HomeOpinion & AnalysisColumnistsVote buyers - Eat, pretend, dump them

Vote buyers – Eat, pretend, dump them

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It does not matter whether it is going to be next year in March, as President Robert Mugabe says it will be, or any other date Prime Minister Morgan Tsvangirai or Welshman Ncube may say about the next elections.

Report by Tangai Chipangura

The fact remains — elections are around the corner and Zimbabweans should brace themselves, not only for the violence that has become synonymous with polls in this country and which we all dread, but also for the comic tomfoolery and curious generosity that precedes this silly season.

Evidence already abounds. People should know elections are not very far off when your local MP recognises you from across the street.

All of a sudden, food is being donated, that road that has been impassable since the last election five years ago is being repaired, and countless promises — falling only short of assuring people eternal life — are coming from every corner.

These are politicians, returning to you after five years of absence; five years of arrogance and impunity; five years of unmitigated hunger in the constituency and five years in which disease and death have haunted constituencies while the MP had his neck slowly disappearing into bulging shoulders and belly dropping to the nether regions due to overfeeding and good living.

The politicians are coming with their common belief: “Get the fools on your side and you can be elected to anything.” Politicians — Zanu PF, Zanu Ndonga, Zapu, MDC-T, M, N or 99, Mavambo, or this new kid on the block, our white cousin by the name Mark Baard who has decided to go for the presidency – are all the same.

Like I have said before on these pages, when it comes to hoodwinking people, politicians are like a bunch of bananas, they stick together, yellow to the core, slippery when stepped on, and not one of them is straight!

What politicians from a certain party in this country should be learning fast, however, is that “you cannot fool all the people all the time”.

Many of them could not have forgotten how, in the last election, they spent fortunes, some of it borrowed money, to dole out vote-buying food and other freebies to thousands of people in their constituencies — and still proceeded to lose dismally in those polls.

Several of them went back to the people, faces puffed like frogs in anger, and like rejected lovers, demanded that the villagers give back the scuds, food, maize seed, fertilisers, and money they had “eaten”. Needless to say, none of them received anything other than laughter and derision.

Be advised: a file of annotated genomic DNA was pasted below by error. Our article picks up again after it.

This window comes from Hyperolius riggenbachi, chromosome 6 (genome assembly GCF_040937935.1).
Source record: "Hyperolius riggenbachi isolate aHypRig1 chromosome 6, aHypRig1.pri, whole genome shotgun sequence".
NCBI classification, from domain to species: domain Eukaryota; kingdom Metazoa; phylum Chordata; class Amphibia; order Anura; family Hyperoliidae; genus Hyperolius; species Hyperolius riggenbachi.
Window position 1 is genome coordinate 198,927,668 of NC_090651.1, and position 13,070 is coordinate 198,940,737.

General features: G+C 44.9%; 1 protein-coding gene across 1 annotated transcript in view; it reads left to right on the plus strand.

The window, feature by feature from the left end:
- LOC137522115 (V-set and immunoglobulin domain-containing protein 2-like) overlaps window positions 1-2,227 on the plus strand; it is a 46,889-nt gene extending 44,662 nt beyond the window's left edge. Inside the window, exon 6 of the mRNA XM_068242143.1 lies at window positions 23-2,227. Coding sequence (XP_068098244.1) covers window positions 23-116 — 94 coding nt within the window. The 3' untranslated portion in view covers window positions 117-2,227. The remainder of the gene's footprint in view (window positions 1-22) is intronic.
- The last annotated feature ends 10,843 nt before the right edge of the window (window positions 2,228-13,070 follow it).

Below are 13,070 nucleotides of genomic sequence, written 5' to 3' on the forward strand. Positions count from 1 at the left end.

The people had done the right thing — they had eaten, pretended and dumped the idiots!

Some of them then returned in June, taking advantage of the bloody presidential election re-run, to unleash terror onto the people who had merely exercised their right to choose a leader of their own choice.

This is the lesson that these politicians should be taught. That you do not take the people for granted. There are several of them that have made newspaper headlines for sleeping throughout the entire five years they have been in Parliament. Others made names for bunking debate in the House while others only served to make fools of themselves and their constituencies through thoroughly silly attempts at debate.

Do these politicians really believe the people are so daft that they do not realise that after every five years, when election talk begins, they go back to the people with food and beer in an attempt to win their vote?

The maize in Epworth, loans and funeral assistance in Mabvuku, more maize in Buhera, Bubi-Umguza, Gwanda, Bikita, Mutoko, Mutasa and many other places, is all evidence of shameless, daylight vote-buying which the people must reject.

Zapus national organising secretary Solomon Nhamo was right to tell voters in Gwanda last Saturday: “You should not be used as ladders and screwdrivers. If you are forced to attend rallies of other parties, please go, don’t refuse to attend and if you are forced to shout their slogans, please shout.

“If you are given food or clothes please take it. At the end of the day your vote is your secret. When you are outside you can boast of having voted for a violent party operating in your area. Nobody will know who you voted for.”

People are sick and tired of pretenders that want to take them for fools and will withhold their vote or sell it altogether.

They are fed up with theoretical harangue which they can definitely do without. Dabbling in semantics for the sake of political posturing is in itself a dead end.

People want genuine leaders who bring development and betterment of lives to their areas — not all the literal wet noodles that they have been getting over the years!

The universe is not rich enough to buy the vote of an honest man!

tangaic@newsday.co.zw

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